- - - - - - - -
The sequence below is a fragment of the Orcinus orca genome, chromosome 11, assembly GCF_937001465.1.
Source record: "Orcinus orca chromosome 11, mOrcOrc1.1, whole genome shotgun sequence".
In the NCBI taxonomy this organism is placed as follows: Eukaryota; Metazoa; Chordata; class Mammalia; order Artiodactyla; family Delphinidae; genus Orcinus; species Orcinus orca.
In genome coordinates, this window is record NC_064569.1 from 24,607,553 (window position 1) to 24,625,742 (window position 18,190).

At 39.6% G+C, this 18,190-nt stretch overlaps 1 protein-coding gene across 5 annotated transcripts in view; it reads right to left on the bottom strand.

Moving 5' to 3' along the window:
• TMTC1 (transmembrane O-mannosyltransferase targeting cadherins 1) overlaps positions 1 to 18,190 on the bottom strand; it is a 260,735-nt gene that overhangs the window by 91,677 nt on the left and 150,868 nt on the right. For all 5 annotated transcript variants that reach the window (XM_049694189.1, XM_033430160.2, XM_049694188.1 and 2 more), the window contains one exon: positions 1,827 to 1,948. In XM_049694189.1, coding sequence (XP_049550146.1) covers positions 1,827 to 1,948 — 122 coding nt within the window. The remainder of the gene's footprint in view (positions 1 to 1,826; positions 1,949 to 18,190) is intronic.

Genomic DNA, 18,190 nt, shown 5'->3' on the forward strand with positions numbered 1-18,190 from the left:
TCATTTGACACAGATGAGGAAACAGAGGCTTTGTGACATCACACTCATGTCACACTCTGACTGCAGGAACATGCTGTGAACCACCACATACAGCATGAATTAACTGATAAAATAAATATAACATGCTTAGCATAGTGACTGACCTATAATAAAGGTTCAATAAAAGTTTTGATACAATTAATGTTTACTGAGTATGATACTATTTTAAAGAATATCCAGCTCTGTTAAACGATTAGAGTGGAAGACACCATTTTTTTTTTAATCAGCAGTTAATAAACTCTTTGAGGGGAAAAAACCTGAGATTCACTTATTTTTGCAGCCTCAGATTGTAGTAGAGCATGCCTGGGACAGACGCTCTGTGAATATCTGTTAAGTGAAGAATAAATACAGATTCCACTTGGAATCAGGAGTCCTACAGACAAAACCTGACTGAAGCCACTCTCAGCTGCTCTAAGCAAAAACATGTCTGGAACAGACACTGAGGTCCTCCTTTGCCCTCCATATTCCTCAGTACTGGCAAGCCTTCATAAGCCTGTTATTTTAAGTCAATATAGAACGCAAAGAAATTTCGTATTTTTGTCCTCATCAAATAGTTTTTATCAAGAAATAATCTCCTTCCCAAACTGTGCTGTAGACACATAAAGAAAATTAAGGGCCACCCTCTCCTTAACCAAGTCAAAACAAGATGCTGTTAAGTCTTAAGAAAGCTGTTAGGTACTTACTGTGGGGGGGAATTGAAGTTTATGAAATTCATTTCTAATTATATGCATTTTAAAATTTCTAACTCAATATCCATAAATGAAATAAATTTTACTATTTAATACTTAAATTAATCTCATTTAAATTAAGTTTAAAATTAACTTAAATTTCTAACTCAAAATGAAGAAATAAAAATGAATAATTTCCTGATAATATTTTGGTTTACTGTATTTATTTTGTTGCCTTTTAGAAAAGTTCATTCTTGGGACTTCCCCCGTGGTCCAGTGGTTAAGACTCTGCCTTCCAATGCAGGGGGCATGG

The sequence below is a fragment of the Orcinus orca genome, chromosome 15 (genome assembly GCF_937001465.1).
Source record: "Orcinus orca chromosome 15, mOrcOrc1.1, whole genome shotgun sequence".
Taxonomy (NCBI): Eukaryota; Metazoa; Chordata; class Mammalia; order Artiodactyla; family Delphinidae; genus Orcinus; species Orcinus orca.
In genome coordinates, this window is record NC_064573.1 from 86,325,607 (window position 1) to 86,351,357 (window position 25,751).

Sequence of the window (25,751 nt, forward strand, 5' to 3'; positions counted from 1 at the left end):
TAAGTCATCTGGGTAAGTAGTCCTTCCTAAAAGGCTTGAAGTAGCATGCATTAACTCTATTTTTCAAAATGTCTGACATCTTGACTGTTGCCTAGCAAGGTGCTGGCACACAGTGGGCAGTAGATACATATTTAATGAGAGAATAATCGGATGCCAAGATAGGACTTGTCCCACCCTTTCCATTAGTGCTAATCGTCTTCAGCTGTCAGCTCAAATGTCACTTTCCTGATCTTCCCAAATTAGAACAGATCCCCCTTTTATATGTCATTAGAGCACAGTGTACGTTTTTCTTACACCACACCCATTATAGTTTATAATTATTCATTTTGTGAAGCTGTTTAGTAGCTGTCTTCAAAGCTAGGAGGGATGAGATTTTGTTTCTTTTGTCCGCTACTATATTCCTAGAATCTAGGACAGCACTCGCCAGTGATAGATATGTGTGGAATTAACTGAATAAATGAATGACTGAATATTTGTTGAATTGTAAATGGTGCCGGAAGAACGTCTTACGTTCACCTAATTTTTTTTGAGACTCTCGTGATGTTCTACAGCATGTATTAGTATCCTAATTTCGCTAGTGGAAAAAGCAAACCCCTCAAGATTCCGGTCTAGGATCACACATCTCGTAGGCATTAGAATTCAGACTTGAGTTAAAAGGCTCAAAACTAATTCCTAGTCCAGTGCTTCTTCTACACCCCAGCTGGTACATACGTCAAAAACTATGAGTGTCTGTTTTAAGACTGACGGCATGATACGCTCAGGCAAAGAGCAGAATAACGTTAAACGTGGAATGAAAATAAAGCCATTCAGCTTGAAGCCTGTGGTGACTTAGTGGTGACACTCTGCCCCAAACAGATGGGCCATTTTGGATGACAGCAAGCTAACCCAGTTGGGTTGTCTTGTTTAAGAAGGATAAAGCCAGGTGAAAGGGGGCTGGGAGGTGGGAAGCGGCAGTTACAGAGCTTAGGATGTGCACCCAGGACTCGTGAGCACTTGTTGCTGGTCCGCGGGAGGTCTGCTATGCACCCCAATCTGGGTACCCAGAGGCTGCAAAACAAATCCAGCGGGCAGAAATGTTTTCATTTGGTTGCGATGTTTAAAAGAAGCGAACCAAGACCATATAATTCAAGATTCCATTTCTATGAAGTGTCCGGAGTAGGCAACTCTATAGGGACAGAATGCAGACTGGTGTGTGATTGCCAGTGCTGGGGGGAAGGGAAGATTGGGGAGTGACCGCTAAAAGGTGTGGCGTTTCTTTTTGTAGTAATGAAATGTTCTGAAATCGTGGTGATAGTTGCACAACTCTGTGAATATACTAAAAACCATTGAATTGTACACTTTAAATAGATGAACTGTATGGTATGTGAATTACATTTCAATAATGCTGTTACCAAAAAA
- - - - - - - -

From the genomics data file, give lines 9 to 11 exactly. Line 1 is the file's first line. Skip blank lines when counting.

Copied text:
TCATTTGACACAGATGAGGAAACAGAGGCTTTGTGACATCACACTCATGTCACACTCTGACTGCAGGAACATGCTGTGAACCACCACATACAGCATGAATTAACTGATAAAATAAATATAACATGCTTAGCATAGTGACTGACCTATAATAAAGGTTCAATAAAAGTTTTGATACAATTAATGTTTACTGAGTATGATACTATTTTAAAGAATATCCAGCTCTGTTAAACGATTAGAGTGGAAGACACCATTTTTTTTTTAATCAGCAGTTAATAAACTCTTTGAGGGGAAAAAACCTGAGATTCACTTATTTTTGCAGCCTCAGATTGTAGTAGAGCATGCCTGGGACAGACGCTCTGTGAATATCTGTTAAGTGAAGAATAAATACAGATTCCACTTGGAATCAGGAGTCCTACAGACAAAACCTGACTGAAGCCACTCTCAGCTGCTCTAAGCAAAAACATGTCTGGAACAGACACTGAGGTCCTCCTTTGCCCTCCATATTCCTCAGTACTGGCAAGCCTTCATAAGCCTGTTATTTTAAGTCAATATAGAACGCAAAGAAATTTCGTATTTTTGTCCTCATCAAATAGTTTTTATCAAGAAATAATCTCCTTCCCAAACTGTGCTGTAGACACATAAAGAAAATTAAGGGCCACCCTCTCCTTAACCAAGTCAAAACAAGATGCTGTTAAGTCTTAAGAAAGCTGTTAGGTACTTACTGTGGGGGGGAATTGAAGTTTATGAAATTCATTTCTAATTATATGCATTTTAAAATTTCTAACTCAATATCCATAAATGAAATAAATTTTACTATTTAATACTTAAATTAATCTCATTTAAATTAAGTTTAAAATTAACTTAAATTTCTAACTCAAAATGAAGAAATAAAAATGAATAATTTCCTGATAATATTTTGGTTTACTGTATTTATTTTGTTGCCTTTTAGAAAAGTTCATTCTTGGGACTTCCCCCGTGGTCCAGTGGTTAAGACTCTGCCTTCCAATGCAGGGGGCATGG

The sequence below is a fragment of the Orcinus orca genome, chromosome 15 (genome assembly GCF_937001465.1).
Source record: "Orcinus orca chromosome 15, mOrcOrc1.1, whole genome shotgun sequence".